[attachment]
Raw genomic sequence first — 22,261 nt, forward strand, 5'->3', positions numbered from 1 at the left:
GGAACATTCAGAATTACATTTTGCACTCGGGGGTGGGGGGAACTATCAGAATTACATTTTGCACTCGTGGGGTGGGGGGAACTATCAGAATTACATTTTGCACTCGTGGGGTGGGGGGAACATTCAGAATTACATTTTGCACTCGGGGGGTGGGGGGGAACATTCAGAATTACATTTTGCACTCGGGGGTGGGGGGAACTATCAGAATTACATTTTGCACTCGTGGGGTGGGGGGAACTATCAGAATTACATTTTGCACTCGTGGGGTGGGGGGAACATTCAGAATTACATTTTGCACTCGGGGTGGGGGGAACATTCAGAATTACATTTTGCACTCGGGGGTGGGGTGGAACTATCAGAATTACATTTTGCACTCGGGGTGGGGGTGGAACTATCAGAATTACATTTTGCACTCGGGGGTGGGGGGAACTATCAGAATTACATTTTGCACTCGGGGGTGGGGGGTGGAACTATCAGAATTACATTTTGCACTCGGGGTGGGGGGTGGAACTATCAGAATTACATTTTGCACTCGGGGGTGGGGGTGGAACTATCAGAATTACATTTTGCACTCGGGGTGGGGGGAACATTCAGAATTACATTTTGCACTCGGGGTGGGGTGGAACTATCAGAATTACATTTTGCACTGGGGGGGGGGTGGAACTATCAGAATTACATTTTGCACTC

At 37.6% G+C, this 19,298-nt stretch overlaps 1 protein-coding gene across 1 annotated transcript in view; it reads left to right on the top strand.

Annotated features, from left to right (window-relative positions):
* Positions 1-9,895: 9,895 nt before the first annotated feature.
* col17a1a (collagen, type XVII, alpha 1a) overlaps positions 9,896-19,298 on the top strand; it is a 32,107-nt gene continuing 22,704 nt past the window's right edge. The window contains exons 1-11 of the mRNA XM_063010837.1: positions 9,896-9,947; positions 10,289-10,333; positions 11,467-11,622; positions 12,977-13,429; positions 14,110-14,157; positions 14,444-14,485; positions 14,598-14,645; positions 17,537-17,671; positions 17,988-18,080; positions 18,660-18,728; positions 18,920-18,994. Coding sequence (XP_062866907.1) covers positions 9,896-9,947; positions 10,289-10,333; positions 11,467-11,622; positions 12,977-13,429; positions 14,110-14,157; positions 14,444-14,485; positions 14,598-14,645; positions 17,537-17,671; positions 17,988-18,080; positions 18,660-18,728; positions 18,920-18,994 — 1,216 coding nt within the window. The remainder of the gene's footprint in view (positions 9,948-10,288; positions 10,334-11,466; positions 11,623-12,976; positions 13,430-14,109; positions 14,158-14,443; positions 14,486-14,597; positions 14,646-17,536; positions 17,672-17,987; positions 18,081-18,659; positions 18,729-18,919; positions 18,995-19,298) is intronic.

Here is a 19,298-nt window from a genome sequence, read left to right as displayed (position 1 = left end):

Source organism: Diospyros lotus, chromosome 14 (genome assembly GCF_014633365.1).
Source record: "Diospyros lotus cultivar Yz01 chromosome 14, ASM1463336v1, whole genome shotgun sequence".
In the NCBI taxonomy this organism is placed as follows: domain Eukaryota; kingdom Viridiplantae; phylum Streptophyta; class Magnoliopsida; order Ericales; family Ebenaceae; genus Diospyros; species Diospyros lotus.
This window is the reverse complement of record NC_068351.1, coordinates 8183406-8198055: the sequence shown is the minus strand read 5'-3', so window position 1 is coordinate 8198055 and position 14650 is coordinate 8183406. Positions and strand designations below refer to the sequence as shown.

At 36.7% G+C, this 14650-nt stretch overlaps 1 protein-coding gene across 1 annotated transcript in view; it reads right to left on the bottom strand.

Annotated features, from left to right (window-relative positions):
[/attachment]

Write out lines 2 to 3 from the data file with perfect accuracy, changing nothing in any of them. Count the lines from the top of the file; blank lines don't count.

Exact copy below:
GGAACATTCAGAATTACATTTTGCACTCGGGGGTGGGGGGAACTATCAGAATTACATTTTGCACTCGTGGGGTGGGGGGAACTATCAGAATTACATTTTGCACTCGTGGGGTGGGGGGAACATTCAGAATTACATTTTGCACTCGGGGGGTGGGGGGGAACATTCAGAATTACATTTTGCACTCGGGGGTGGGGGGAACTATCAGAATTACATTTTGCACTCGTGGGGTGGGGGGAACTATCAGAATTACATTTTGCACTCGTGGGGTGGGGGGAACATTCAGAATTACATTTTGCACTCGGGGTGGGGGGAACATTCAGAATTACATTTTGCACTCGGGGGTGGGGTGGAACTATCAGAATTACATTTTGCACTCGGGGTGGGGGTGGAACTATCAGAATTACATTTTGCACTCGGGGGTGGGGGGAACTATCAGAATTACATTTTGCACTCGGGGGTGGGGGGTGGAACTATCAGAATTACATTTTGCACTCGGGGTGGGGGGTGGAACTATCAGAATTACATTTTGCACTCGGGGGTGGGGGTGGAACTATCAGAATTACATTTTGCACTCGGGGTGGGGGGAACATTCAGAATTACATTTTGCACTCGGGGTGGGGTGGAACTATCAGAATTACATTTTGCACTGGGGGGGGGGTGGAACTATCAGAATTACATTTTGCACTC

At 37.6% G+C, this 19,298-nt stretch overlaps 1 protein-coding gene across 1 annotated transcript in view; it reads left to right on the top strand.